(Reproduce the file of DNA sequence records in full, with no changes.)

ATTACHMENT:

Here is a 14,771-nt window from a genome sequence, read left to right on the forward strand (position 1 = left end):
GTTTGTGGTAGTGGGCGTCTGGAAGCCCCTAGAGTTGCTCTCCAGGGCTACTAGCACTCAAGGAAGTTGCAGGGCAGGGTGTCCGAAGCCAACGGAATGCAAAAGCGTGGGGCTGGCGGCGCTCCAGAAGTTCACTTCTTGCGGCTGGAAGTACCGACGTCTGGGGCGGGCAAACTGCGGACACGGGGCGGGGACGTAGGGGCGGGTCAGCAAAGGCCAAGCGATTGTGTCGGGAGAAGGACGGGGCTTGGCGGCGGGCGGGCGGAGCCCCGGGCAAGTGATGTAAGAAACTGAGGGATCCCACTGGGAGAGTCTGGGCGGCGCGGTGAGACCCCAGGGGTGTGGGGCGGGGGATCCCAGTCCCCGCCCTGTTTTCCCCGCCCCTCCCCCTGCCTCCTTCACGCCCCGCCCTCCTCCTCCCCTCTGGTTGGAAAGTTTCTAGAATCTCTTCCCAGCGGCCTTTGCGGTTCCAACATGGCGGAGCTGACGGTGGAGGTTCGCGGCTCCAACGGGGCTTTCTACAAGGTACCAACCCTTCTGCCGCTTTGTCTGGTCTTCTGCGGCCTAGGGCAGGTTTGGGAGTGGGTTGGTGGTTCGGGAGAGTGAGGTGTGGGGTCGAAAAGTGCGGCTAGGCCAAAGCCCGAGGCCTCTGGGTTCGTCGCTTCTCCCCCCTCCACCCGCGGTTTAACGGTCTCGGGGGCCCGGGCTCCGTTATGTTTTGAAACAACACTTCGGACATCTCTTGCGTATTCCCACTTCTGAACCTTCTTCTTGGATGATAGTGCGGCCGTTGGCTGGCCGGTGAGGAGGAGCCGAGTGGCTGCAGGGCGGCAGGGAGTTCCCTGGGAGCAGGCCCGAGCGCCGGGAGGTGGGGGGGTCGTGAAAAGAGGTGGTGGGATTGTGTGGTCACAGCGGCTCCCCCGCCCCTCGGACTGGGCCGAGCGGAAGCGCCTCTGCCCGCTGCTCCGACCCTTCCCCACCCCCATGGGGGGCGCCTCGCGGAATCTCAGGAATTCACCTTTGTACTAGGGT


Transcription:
Here is a 14,771-nt window from a genome sequence, read left to right on the forward strand (position 1 = left end):
GTTTGTGGTAGTGGGCGTCTGGAAGCCCCTAGAGTTGCTCTCCAGGGCTACTAGCACTCAAGGAAGTTGCAGGGCAGGGTGTCCGAAGCCAACGGAATGCAAAAGCGTGGGGCTGGCGGCGCTCCAGAAGTTCACTTCTTGCGGCTGGAAGTACCGACGTCTGGGGCGGGCAAACTGCGGACACGGGGCGGGGACGTAGGGGCGGGTCAGCAAAGGCCAAGCGATTGTGTCGGGAGAAGGACGGGGCTTGGCGGCGGGCGGGCGGAGCCCCGGGCAAGTGATGTAAGAAACTGAGGGATCCCACTGGGAGAGTCTGGGCGGCGCGGTGAGACCCCAGGGGTGTGGGGCGGGGGATCCCAGTCCCCGCCCTGTTTTCCCCGCCCCTCCCCCTGCCTCCTTCACGCCCCGCCCTCCTCCTCCCCTCTGGTTGGAAAGTTTCTAGAATCTCTTCCCAGCGGCCTTTGCGGTTCCAACATGGCGGAGCTGACGGTGGAGGTTCGCGGCTCCAACGGGGCTTTCTACAAGGTACCAACCCTTCTGCCGCTTTGTCTGGTCTTCTGCGGCCTAGGGCAGGTTTGGGAGTGGGTTGGTGGTTCGGGAGAGTGAGGTGTGGGGTCGAAAAGTGCGGCTAGGCCAAAGCCCGAGGCCTCTGGGTTCGTCGCTTCTCCCCCCTCCACCCGCGGTTTAACGGTCTCGGGGGCCCGGGCTCCGTTATGTTTTGAAACAACACTTCGGACATCTCTTGCGTATTCCCACTTCTGAACCTTCTTCTTGGATGATAGTGCGGCCGTTGGCTGGCCGGTGAGGAGGAGCCGAGTGGCTGCAGGGCGGCAGGGAGTTCCCTGGGAGCAGGCCCGAGCGCCGGGAGGTGGGGGGGTCGTGAAAAGAGGTGGTGGGATTGTGTGGTCACAGCGGCTCCCCCGCCCCTCGGACTGGGCCGAGCGGAAGCGCCTCTGCCCGCTGCTCCGACCCTTCCCCACCCCCATGGGGGGCGCCTCGCGGAATCTCAGGAATTCACCTTTGTACTAGGGT